How can I convince my business stakeholders to make the switch to BIM?

Trying to persuade and achieve buy-in from stakeholders and decision makers is a real challenge. Ricardo Torres Corza, an architect with a wealth of experience and knowledge of BIM, REVIT and architectural design, tells us of his experiences and advice for those looking to make the switch.

If you’re like me, you might have gone through the process of pointlessly expecting to convince people about the benefits of Building Information Modelling. Forcing the conversation in a ‘believe what I say’ manner, just leads to causing the audience to pack their bags and head home.

This challenge is more than just one of convincing – it’s all about putting the puzzle together to gradually generate interest and ultimately approval, to move forward.

Convince the right stakeholders

Approaching stakeholders and decision makers without preparation may end up in an inescapable loop of pointing fingers. If you’re championing a BIM adoption initiative, I would suggest bringing more fighters to the battlefield. A lone wolf can rarely make it.

Start by identifying the veto-power stakeholders. These are individuals who can reject proposals without consultation with anyone else. Their role is to preserve the good health of the organization’s resources. If you just show up with a tangled proposal, then the chances of securing a second meeting to discuss it further will be very slim.

Work with structure and clarity

See if you can get in touch with some BIM champions from other companies. Maybe you know a person from Gensler, Arup, or Zaha Hadid – really strong advocates to reinforce your case – and approach them with a value-driven exchange proposal. Perhaps offer to be a speaker for a one hour talk as part of their educational or Continuous Professional Development programmes. They might see the value of reciprocating by sharing insights and experiences with others.|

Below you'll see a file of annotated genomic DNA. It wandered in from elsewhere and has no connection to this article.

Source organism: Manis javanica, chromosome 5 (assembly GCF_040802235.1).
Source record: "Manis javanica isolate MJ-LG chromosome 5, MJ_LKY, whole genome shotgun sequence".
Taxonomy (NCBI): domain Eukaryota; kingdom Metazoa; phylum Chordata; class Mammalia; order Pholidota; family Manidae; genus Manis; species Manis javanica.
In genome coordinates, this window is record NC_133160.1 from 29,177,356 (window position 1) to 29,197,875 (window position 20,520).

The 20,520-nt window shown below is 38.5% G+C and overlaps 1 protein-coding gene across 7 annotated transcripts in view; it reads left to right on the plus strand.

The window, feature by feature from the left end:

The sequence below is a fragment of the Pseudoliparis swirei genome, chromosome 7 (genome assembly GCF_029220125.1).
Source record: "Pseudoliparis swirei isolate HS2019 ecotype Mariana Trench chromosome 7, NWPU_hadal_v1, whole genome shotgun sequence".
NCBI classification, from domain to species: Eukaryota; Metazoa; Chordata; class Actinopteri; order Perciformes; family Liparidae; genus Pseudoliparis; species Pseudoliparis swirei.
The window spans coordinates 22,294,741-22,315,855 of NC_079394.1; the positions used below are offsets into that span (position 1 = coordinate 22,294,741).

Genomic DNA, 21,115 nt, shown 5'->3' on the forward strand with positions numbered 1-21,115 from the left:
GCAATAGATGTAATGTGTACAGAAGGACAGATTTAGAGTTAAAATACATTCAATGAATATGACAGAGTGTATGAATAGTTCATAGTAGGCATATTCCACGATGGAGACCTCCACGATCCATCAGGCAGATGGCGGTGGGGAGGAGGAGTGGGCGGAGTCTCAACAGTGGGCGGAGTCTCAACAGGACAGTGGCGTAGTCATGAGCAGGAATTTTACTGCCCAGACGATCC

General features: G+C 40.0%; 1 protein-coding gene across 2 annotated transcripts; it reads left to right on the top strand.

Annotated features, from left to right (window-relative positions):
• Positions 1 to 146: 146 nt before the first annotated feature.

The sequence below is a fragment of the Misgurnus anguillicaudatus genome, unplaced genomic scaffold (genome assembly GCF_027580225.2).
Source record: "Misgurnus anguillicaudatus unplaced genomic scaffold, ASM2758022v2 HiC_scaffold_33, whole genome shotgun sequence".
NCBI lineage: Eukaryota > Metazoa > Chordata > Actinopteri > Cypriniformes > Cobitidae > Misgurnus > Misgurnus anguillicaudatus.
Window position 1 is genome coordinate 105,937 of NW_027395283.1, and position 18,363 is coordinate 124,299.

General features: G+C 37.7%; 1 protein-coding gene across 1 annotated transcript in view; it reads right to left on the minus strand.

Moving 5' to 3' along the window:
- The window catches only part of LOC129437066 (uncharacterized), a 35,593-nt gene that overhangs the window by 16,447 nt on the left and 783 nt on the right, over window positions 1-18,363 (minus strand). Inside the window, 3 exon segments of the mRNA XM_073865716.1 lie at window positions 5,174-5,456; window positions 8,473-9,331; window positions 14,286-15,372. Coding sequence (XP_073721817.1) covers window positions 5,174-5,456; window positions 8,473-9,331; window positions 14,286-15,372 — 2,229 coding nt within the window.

Results speak for themselves

It won’t be enough to send more pawns to capture the king (yes, I’m a chess freak), but you will need to pilot some projects to show what BIM is about.

You don’t have to over complicate things. Start with a small project that can be run in parallel with 2D CAD-led procedures.

To begin with, you will need to go the extra mile, maybe taking time out of the office to craft the project – but this will pay off later when you present the results. Remember to build in silence until you have enough proof of concept.

A strategy that worked for me when I was looking for BIM adoption buy-in, was to create a Revit template using all of the firm’s CAD standards. My directors needed to see good graphics, so anything detrimental to their quality would have been damaging. It took me around three months to get it right. For example, I discovered that some line weights are not as fine-tuned as they are in AutoCAD – so I needed to find a workaround.

After I recreated an ongoing project in Revit, I printed a couple of design development documents and presented them to the directors.

I teased them with ‘one is made in Revit and the other in AutoCAD, can you find the differences?’. My co-workers were stunned by the results I had achieved, so the more experienced members of the team had to make an extra effort to spot the subtle differences that others couldn’t notice.

The directors were pleased to see an almost perfect match with their CAD standards, although there were more things to fine-tune.

Reflect on the lessons learnt

Go long if you want results. Simply explaining the benefits of BIM won’t garner the approval you need to implement it or even explore it. You must demonstrate and visually show the results, either from your own work or that of others. Most of the time, decision makers want to see their own projects with a BIM approach, so that they can evaluate the specific benefits they may receive across their own projects.

How long does BIM adoption take?

Realistically, it may take up to a year to get some traction on a BIM adoption initiative. But don’t be put off by the time it might take. What matters most is learning from the process rather than focusing on the prize.

Learn how to strategically bring more BIM champions to the battlefield; get your work ready to be destroyed and criticized; adapt on the go and make a habit of not giving up – whatever the circumstances. You might need to choose whether or not to stay in your job but irrespective of the outcome, keep moving forward until you find a way to adopt BIM either as a solo practitioner or part of a wider group.

We would like to extend our thanks to Ricardo for providing us with this valuable insight into how to effectively convince stakeholders to make the switch to BIM. To find out more about our range of landscape design software and how it integrates seamlessly with BIM, visit

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